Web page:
1. Option Basics 1.1 Introduction

An investor who sells a call believes that the underlying stock price will fall and that they will be able to profit from a decline in the stock price by selling calls. An investor who sells a call is obligated to deliver the underlying stock if the buyer decides to exercise the option. When looking to establish a position, the seller must determine:

• Their Maximum Gain
• Their Maximum Loss
• Their Breakeven

Maximum Gain Short Calls

For an investor who has sold uncovered or naked calls, maximum gain is always limited to the amount of the premium they received when they sold the calls.

Maximum Loss Short Calls

An investor who has sold uncovered or naked calls does not own the underlying stock and, as a result, has unlimited risk and the potential for an unlimited loss. The seller of the calls is subject to a loss if the stock price increases. Since there is no limit to how high a stock price may rise, there is no limit to the amount of their loss.

Determining The Breakeven for Short Calls

An investor who has sold calls must determine where the stock price must be at expiration in order for the investor to breakeven on the transaction. An investor who has sold calls has received the premium from the buyer in the hopes that the stock price will fall. If the stock appreciates, the investor may begin to lose money. The stock price may appreciate by the amount of the option premium received and the investor will still breakeven at expiration. To determine an investor’s breakeven point on a short call, use the following formula:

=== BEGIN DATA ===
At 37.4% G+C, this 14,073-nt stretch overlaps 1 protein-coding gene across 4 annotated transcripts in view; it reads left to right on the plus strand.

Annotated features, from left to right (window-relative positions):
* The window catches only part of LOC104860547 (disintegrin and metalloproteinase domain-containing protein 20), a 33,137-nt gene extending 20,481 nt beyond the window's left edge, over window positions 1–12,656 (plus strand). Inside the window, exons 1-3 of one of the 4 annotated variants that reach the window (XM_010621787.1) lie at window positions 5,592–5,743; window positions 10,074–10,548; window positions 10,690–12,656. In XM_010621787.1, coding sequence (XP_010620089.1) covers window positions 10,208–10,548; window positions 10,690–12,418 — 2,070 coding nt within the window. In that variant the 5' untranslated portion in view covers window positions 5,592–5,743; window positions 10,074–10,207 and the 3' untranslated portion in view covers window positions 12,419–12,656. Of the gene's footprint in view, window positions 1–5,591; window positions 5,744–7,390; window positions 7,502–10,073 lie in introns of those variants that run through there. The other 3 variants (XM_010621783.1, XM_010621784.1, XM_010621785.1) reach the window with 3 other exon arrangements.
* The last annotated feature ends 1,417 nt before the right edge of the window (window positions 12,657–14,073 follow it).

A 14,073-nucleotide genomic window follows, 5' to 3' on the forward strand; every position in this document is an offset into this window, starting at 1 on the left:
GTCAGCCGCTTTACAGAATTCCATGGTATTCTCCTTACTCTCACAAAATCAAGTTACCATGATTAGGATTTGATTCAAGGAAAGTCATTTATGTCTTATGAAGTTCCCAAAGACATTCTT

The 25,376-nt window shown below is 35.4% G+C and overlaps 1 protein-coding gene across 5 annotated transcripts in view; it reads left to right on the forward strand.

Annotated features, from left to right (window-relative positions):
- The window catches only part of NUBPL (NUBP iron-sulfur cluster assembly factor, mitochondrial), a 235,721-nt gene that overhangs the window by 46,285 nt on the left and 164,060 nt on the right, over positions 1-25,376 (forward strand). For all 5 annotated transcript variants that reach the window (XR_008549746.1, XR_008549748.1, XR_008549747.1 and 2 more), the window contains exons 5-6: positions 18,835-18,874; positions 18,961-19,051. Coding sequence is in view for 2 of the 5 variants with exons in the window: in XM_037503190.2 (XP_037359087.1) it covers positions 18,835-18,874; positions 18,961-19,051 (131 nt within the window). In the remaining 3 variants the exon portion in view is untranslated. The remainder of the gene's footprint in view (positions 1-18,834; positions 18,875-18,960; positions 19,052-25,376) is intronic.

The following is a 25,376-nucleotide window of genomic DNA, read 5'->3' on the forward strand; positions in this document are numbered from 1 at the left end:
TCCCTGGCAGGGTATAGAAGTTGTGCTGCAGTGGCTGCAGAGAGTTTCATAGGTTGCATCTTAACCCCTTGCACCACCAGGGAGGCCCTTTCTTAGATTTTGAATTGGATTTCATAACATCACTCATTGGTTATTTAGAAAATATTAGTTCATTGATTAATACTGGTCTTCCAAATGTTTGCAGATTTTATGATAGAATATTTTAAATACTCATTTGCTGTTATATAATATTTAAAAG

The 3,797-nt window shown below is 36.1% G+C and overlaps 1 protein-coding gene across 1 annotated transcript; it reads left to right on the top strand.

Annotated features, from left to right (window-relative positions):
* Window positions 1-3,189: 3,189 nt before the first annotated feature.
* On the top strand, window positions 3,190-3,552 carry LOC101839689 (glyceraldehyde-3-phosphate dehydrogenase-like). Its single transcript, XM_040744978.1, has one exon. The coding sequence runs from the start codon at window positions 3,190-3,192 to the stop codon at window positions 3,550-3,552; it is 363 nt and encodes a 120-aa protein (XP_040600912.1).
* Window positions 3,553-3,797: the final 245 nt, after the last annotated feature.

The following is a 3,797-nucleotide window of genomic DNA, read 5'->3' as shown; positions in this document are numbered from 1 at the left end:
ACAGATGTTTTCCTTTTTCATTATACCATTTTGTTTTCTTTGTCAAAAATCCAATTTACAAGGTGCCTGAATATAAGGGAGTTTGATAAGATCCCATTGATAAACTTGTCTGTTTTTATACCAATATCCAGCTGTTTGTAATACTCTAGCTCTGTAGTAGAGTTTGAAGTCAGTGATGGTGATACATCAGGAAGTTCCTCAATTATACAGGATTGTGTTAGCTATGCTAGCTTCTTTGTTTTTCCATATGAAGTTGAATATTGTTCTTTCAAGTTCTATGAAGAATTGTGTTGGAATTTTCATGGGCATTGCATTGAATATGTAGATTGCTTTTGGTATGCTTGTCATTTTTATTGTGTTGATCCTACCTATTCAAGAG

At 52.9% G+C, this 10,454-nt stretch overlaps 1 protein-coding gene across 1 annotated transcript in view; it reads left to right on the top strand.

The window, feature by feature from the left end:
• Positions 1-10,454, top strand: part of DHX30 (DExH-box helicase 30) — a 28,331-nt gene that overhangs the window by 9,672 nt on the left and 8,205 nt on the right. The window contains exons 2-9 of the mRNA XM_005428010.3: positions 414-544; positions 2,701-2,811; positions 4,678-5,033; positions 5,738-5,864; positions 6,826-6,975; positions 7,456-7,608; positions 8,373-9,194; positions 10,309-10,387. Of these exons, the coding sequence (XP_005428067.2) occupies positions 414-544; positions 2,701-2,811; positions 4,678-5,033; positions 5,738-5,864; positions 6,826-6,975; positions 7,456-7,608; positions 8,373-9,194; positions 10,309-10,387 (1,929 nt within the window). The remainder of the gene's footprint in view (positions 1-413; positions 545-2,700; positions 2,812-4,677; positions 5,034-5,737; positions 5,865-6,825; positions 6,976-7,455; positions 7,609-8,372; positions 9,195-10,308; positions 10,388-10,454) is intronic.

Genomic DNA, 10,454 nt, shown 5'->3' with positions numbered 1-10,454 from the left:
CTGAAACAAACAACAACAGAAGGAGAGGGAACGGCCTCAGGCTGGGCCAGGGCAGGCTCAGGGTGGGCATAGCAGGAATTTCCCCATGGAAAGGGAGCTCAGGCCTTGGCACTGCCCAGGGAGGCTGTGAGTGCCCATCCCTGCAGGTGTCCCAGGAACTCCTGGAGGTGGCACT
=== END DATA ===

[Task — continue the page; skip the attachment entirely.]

Breakeven = Strike Price + Premium

Example:

An investor has established the following option position: Short 1 XYZ May 30 call at 3.

The Investor’s maximum gain, Maximum loss, and breakeven will be:

Maximum Gain: \$300 (The amount of the premium received) Maximum Loss: Unlimited

Breakeven: \$33 = 30 + 3 (Strike price + premium)

If at expiration XYZ is at exactly \$33 per share and the investor closes out the transaction with a closing purchase or has the option exercised against them, they will breakeven excluding transactions costs.

Notice the relationship between the buyer and the seller:

Because an option is a two-party contract, the buyer’s maximum gain is the seller’s maximum loss and the buyer’s maximum loss is the seller’s maximum gain. Both the buyer and the seller will breakeven at the same point.

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